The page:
Dimension Data, the $4.5 billion specialist IT solutions and Services Company, has announced the release of its next generation technology lifecycle assessment service. The move comes off the back of strong demand by global organisations and is driven by requirements gathered in executing over 300 assessments across five continents.
“Dimension Data is happy to introduce Technology Lifecycle Management Assessment (TLM Assessment) to our clients in the Middle East,” says Nader Atout, Sales Director – Gulf Region at Dimension Data. “This service enables organisations to expand their network asset planning activities beyond a single manufacturer. It also provides the foundation for expanding asset planning beyond network assets to include server platforms and storage devices among others. TLM Assessment also includes the ability to identify serial information and to provide clients with maintenance coverage information thereby ensuring that they are neither over- nor under covered.”
Rich Schofield, Global Business Development Manager, Network Integration at Dimension Data says interest in the new TLM Assessment has been extremely positive. “The TLM Assessment has evolved, thanks to what we learned from literally hundreds of assessments we executed in the last 18 months.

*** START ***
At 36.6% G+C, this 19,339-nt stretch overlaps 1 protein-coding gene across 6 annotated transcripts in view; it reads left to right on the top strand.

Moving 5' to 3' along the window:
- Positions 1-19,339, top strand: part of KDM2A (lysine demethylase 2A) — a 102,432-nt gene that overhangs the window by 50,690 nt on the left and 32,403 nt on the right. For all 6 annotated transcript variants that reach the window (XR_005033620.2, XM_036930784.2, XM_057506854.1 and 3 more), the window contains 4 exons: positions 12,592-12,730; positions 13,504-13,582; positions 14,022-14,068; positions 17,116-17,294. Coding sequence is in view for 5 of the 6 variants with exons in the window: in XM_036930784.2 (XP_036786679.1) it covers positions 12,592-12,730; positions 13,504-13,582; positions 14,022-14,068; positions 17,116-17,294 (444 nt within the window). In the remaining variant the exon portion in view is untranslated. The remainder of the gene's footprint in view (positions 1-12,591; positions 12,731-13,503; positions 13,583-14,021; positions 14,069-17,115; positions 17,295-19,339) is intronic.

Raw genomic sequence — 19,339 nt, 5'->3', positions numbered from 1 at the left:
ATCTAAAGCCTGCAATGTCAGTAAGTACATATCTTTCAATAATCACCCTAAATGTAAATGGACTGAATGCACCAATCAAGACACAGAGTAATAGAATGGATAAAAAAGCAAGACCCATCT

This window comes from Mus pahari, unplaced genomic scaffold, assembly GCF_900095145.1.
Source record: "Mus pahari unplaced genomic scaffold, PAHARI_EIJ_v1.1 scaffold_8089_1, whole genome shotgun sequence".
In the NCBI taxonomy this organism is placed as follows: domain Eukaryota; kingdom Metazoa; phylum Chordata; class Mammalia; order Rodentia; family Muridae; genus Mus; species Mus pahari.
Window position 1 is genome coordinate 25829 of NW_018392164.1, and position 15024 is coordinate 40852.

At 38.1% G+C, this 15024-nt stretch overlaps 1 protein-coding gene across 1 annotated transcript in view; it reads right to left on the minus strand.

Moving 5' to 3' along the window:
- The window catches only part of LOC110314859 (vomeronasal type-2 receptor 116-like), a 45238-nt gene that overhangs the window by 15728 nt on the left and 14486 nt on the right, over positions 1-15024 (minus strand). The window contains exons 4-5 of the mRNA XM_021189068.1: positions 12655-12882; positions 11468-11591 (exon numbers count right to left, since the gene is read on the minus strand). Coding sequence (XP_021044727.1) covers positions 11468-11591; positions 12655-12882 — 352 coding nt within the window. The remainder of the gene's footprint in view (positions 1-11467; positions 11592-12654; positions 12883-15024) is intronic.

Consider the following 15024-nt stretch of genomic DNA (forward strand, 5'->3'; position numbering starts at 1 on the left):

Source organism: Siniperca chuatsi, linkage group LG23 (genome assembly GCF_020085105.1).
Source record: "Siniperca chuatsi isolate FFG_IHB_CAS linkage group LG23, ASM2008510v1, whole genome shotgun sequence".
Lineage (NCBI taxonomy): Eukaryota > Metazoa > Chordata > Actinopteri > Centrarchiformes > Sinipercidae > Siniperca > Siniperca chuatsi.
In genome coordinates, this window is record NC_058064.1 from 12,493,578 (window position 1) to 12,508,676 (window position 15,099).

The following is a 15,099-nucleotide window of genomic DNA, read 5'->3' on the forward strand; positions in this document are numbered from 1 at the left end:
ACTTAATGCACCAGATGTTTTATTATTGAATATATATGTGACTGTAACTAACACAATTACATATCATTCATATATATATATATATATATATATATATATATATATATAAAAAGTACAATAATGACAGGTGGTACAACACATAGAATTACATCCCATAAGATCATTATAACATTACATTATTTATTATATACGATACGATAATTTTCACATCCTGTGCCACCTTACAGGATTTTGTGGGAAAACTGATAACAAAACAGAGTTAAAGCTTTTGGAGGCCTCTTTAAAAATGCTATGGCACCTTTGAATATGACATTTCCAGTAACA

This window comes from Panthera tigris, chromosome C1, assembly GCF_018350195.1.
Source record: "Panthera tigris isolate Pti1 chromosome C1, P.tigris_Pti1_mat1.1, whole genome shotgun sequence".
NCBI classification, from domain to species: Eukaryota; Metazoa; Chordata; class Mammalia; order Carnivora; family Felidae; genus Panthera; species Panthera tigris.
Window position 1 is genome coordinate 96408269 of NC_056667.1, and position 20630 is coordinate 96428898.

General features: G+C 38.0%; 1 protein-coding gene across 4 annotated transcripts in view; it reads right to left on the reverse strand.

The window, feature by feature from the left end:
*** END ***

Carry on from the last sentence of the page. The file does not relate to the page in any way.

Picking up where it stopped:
“The data we gathered was built back into the service. We added new features, increased automation, and reduced report delivery time. These, combined with improving the readability and general usefulness of assessment reporting, make it more cost effective and much easier for clients to remove risk, waste, and uncertainty from their IT infrastructure,” Schofield explains, and adds that new statistics and trends from the over 300 assessments executed to date will be released early next year in the 2010 edition of the Dimension Data Network Barometer Report.
“Of the first 150 assessments executed in 2008, 73% of networking devices were running with known security vulnerabilities. This exposes a business to both external and internal security attacks and breaches, and could seriously jeopardise an organisation’s ability to meet regulatory compliance.
“The ramifications for IT infrastructures are huge. More importantly, however, this statistic highlights the fact that organisations could be protecting their networks better but either don’t know they need to, or don’t have the processes in place to do so.”
Dimension Data also found that there was an average of 30 configuration issues per network device. The financial services sector - with an average of 36 - has the highest average number of configuration errors per device.